The most expensive part of conventional solar cells is rapidly becoming the raw silicon wafers which they are made from. One obvious way of reducing the amount of silicon a cell needs is to make it thinner. The problem is that silicon needs to be about 0.12mm thick to absorb 90% of the light hitting it, so making the cells any thinner whilst still being flat is difficult.
Xiaoying Guo and collegues in the University of Illinois have a solution to this problem - if you can build structures which trap light in lots of reflections, then it will pass through the solar cell more than once so a thin cell will be much more likely to absorb the light. The problem is that you can't make flat stuctures which do this.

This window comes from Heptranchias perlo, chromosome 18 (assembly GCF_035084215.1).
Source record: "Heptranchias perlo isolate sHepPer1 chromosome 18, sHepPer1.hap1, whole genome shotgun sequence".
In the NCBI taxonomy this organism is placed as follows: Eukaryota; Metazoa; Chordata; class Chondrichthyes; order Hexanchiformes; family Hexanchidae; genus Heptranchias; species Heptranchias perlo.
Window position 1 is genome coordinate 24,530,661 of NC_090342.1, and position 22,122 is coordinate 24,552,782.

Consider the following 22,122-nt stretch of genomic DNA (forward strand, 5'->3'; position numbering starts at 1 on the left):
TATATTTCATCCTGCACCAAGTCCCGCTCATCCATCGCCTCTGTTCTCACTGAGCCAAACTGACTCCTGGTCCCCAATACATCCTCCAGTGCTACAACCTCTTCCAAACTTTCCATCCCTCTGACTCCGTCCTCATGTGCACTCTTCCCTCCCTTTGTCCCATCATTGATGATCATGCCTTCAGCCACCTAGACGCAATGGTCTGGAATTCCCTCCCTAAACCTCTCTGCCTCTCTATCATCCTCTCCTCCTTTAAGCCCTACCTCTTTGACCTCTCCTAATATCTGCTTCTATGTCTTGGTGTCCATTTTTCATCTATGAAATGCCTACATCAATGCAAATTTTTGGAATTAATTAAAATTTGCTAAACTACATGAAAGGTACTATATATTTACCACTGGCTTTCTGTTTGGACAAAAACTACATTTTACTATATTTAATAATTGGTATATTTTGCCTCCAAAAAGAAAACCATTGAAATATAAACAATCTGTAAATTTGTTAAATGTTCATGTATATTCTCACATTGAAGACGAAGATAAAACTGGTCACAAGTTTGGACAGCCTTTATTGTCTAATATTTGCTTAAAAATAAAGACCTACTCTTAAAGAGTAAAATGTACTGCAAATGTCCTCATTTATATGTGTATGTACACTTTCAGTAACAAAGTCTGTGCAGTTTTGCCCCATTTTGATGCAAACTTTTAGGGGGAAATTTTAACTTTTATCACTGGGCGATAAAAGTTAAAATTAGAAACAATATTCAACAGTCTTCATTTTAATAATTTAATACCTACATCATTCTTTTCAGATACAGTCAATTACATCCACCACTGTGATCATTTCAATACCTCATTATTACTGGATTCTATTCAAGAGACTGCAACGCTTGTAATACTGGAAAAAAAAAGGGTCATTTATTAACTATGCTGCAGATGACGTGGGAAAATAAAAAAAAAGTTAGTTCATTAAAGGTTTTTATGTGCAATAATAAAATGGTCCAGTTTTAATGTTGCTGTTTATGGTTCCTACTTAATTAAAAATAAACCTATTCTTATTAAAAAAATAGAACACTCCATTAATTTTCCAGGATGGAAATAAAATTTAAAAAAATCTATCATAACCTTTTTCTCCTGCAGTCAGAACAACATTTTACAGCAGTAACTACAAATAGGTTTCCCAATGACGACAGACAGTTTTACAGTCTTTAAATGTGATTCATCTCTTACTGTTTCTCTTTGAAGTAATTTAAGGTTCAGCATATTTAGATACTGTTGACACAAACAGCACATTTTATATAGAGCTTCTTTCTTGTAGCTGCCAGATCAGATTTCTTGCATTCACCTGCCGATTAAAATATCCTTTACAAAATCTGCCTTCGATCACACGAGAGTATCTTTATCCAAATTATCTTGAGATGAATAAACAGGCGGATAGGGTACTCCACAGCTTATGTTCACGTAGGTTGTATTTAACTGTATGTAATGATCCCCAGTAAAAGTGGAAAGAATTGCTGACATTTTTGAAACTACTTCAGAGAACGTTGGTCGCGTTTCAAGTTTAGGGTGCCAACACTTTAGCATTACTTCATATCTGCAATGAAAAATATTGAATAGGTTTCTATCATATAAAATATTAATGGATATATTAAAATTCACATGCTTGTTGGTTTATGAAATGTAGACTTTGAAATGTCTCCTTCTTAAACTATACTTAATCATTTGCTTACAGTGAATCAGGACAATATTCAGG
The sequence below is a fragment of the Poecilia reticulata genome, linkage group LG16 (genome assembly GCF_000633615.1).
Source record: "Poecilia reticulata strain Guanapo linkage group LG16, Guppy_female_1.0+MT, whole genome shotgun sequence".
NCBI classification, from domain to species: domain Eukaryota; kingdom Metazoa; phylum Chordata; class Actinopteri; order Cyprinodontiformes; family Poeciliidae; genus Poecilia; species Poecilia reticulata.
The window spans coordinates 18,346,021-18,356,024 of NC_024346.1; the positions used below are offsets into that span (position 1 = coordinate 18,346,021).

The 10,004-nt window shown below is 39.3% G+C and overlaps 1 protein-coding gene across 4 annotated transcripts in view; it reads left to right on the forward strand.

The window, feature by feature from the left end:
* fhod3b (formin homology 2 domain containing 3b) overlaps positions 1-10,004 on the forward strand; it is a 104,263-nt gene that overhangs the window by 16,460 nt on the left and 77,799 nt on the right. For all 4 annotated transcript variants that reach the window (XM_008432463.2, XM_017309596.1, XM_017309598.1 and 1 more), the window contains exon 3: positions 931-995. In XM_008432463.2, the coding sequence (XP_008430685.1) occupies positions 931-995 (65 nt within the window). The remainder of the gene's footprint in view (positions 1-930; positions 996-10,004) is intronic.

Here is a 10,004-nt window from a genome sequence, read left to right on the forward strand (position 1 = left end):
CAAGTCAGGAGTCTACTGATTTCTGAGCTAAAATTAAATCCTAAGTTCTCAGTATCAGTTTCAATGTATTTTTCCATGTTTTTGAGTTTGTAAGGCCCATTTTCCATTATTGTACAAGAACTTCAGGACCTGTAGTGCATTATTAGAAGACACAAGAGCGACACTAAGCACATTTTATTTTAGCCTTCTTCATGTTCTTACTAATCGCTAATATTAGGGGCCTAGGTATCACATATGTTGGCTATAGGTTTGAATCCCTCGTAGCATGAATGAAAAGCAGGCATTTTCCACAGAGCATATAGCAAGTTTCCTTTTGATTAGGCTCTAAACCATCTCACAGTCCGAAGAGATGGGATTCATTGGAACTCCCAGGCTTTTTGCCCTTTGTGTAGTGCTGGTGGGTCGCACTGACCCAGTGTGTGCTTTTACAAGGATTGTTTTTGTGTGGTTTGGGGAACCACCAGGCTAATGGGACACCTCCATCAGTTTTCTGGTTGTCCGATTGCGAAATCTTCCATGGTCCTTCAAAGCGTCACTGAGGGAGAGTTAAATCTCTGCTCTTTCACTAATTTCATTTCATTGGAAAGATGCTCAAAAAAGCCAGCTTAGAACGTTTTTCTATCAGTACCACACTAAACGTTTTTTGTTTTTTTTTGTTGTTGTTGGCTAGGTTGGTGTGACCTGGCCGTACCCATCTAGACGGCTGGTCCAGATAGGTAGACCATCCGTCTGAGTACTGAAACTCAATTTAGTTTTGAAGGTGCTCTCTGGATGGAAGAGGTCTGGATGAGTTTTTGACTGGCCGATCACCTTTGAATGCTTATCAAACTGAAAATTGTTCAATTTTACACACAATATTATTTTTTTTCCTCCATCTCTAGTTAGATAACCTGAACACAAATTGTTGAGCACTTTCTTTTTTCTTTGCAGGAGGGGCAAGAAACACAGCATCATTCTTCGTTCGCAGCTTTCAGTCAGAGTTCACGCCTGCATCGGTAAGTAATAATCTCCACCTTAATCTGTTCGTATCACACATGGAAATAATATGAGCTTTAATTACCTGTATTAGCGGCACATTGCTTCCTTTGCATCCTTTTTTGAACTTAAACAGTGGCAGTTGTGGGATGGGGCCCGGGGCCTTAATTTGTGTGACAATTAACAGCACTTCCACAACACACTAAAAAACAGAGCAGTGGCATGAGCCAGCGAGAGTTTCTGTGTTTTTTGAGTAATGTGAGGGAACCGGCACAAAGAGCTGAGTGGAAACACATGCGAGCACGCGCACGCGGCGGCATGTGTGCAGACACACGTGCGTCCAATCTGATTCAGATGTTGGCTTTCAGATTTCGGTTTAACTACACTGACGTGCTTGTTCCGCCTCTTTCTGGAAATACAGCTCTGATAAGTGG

They got around this problem by folding silicon foils only 1.25 microns thick into structures such as cylinders and spheres, doing the actual folding by using drops of water placed on the silicon. Water has surface tension which pulls on the silcon, causing it to bend. As the droplet dries out, it gets smaller, moving the point that is being bent.
To show that this method works, the researchers have used a cylindrical solar cell to generate twice as much power as the equivalent area of flat cell.